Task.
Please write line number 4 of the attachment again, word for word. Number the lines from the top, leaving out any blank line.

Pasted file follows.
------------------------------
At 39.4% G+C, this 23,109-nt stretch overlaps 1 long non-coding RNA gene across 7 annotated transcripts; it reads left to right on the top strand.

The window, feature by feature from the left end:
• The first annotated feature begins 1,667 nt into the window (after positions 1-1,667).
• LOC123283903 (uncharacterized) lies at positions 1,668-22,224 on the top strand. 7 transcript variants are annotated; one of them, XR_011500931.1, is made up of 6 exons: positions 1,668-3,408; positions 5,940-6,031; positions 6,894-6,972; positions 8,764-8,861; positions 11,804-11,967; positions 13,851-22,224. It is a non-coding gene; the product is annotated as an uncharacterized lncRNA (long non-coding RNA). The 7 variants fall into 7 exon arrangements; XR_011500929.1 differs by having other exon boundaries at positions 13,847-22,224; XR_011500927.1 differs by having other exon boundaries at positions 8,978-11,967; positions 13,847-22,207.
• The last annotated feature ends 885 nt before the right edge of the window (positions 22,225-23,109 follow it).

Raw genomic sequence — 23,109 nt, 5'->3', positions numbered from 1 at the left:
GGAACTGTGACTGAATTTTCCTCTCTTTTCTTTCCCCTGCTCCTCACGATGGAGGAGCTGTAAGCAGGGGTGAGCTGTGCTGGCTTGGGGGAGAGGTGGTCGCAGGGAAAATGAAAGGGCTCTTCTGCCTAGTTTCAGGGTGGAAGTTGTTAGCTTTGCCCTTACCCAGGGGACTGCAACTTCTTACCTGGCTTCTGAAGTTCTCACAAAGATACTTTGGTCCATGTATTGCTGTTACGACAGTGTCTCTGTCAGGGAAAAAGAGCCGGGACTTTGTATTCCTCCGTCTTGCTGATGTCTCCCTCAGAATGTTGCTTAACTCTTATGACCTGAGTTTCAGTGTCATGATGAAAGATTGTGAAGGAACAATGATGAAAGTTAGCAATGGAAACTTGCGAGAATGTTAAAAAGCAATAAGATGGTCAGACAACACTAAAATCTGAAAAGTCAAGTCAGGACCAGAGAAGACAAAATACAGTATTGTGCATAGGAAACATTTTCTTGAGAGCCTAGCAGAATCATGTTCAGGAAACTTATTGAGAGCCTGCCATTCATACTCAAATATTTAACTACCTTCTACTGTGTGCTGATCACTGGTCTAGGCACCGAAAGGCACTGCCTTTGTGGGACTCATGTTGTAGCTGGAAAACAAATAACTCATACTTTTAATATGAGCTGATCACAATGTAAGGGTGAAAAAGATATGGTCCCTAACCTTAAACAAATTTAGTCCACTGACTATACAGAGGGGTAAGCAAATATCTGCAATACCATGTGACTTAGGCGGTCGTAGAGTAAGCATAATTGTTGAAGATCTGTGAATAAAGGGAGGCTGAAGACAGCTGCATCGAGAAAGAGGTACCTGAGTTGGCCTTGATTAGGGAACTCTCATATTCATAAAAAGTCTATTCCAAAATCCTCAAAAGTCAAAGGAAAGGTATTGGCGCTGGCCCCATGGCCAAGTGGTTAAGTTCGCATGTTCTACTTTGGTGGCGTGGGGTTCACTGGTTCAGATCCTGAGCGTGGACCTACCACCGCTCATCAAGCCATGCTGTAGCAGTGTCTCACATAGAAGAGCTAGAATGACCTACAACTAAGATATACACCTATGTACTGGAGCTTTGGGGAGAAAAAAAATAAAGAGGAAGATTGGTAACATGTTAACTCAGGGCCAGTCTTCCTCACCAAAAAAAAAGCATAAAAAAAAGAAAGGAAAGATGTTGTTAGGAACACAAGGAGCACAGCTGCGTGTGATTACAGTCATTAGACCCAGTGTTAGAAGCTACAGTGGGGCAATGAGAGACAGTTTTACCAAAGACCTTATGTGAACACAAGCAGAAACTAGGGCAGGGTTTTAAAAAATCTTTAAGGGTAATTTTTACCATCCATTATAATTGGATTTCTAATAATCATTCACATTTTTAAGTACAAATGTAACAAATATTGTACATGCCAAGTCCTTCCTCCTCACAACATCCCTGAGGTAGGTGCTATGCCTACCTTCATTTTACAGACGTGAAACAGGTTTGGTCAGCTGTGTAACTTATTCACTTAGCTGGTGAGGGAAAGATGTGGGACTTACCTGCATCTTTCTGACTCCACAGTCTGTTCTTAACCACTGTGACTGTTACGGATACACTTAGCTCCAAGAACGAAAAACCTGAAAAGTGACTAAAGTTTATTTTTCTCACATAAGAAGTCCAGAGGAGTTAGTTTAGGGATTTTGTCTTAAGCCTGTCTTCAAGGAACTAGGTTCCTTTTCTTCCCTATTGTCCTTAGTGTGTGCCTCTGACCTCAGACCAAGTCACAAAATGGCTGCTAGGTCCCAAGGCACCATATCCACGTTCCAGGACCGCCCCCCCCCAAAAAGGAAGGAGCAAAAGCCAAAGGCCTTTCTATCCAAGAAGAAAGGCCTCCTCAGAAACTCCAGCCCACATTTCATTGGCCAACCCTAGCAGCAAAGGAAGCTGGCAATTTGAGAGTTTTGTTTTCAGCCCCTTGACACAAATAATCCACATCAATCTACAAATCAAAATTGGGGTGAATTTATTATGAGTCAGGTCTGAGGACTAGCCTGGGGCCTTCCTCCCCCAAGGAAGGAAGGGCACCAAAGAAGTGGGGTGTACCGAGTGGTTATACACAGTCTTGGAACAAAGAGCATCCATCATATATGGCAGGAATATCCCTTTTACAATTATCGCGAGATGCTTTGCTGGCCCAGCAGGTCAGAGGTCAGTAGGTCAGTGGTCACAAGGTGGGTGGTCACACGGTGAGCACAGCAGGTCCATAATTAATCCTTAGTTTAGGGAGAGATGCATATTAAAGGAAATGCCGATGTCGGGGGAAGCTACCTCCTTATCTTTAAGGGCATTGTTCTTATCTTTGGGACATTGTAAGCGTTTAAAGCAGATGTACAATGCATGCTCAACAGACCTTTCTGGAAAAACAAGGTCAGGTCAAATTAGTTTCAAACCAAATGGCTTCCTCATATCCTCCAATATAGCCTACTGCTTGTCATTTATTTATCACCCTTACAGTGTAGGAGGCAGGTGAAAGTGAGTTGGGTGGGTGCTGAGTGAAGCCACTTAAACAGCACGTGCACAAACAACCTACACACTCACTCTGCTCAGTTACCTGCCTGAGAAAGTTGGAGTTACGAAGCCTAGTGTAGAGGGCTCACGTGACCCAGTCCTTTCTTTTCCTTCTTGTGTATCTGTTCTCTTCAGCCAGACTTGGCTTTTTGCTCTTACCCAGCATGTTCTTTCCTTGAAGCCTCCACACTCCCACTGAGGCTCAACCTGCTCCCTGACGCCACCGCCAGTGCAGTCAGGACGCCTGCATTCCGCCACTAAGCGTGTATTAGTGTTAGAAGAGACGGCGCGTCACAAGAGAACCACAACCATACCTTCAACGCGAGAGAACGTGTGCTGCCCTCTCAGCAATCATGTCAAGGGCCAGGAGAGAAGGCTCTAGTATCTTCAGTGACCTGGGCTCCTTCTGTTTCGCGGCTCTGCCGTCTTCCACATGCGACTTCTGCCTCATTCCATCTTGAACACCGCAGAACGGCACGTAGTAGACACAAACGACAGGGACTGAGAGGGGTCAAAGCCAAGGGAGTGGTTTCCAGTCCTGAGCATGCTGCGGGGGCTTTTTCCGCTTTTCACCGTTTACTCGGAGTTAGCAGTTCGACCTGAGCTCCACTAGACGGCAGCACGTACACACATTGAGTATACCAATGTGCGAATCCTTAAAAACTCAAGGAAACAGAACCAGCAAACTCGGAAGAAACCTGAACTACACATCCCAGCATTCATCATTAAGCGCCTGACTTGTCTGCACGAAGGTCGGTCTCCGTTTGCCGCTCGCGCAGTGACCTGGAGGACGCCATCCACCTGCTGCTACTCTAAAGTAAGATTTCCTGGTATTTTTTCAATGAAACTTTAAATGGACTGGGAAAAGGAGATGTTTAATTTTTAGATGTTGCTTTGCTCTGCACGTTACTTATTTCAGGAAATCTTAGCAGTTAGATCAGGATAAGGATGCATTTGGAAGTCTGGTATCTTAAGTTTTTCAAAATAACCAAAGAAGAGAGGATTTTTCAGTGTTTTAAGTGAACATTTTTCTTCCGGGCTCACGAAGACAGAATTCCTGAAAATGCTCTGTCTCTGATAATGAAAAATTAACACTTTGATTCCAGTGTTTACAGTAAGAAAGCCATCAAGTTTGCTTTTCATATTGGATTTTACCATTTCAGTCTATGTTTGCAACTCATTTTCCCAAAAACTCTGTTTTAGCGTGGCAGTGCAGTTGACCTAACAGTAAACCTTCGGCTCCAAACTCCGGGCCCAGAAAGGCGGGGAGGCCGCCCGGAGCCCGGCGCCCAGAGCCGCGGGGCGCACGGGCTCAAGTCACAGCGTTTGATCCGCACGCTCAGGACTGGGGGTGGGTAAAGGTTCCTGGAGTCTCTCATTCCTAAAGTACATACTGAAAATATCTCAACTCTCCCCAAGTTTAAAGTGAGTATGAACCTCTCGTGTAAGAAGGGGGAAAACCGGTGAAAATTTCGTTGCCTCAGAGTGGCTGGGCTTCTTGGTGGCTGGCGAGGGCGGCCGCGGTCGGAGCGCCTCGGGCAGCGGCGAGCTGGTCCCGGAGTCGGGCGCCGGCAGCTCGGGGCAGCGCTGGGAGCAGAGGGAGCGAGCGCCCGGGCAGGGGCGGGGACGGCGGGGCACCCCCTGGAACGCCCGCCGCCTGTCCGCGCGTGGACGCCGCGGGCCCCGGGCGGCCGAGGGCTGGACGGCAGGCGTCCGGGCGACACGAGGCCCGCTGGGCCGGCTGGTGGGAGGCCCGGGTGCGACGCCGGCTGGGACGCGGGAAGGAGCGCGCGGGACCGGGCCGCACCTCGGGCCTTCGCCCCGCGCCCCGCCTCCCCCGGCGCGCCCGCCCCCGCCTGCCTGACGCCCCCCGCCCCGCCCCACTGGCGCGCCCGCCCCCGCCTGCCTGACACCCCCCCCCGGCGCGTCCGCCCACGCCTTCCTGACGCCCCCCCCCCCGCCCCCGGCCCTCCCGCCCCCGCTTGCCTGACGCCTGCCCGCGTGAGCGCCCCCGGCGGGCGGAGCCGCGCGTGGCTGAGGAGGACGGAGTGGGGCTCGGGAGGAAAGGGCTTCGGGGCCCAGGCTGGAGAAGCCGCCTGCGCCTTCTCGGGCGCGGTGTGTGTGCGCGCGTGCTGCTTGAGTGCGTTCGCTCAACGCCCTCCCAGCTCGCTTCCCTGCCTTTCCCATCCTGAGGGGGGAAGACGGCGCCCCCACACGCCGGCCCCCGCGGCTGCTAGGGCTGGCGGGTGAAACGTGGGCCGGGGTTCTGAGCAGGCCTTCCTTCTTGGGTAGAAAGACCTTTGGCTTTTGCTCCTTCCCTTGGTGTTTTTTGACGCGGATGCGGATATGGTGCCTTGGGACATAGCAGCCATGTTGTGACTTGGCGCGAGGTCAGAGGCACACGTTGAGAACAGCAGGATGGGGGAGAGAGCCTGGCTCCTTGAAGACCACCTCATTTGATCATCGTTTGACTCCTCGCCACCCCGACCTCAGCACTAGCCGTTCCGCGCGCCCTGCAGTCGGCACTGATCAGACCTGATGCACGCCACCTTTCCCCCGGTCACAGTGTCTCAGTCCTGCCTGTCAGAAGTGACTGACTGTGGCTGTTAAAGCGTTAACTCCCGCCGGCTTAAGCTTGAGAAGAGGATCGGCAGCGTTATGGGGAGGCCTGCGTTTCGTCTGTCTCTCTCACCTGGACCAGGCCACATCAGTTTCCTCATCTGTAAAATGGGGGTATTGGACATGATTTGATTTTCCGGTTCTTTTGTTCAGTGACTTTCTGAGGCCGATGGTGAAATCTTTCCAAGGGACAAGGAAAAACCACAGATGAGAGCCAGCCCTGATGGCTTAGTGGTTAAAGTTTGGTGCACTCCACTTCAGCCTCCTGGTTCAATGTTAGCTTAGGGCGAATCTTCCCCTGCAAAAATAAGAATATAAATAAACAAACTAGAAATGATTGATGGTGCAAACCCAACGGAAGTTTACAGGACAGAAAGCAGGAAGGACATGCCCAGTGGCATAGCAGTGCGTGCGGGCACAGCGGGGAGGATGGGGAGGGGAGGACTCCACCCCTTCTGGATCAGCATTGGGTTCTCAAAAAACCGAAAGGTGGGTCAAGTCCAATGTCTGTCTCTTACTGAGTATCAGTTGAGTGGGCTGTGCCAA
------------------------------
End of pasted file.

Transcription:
• LOC123283903 (uncharacterized) lies at positions 1,668-22,224 on the top strand. 7 transcript variants are annotated; one of them, XR_011500931.1, is made up of 6 exons: positions 1,668-3,408; positions 5,940-6,031; positions 6,894-6,972; positions 8,764-8,861; positions 11,804-11,967; positions 13,851-22,224. It is a non-coding gene; the product is annotated as an uncharacterized lncRNA (long non-coding RNA). The 7 variants fall into 7 exon arrangements; XR_011500929.1 differs by having other exon boundaries at positions 13,847-22,224; XR_011500927.1 differs by having other exon boundaries at positions 8,978-11,967; positions 13,847-22,207.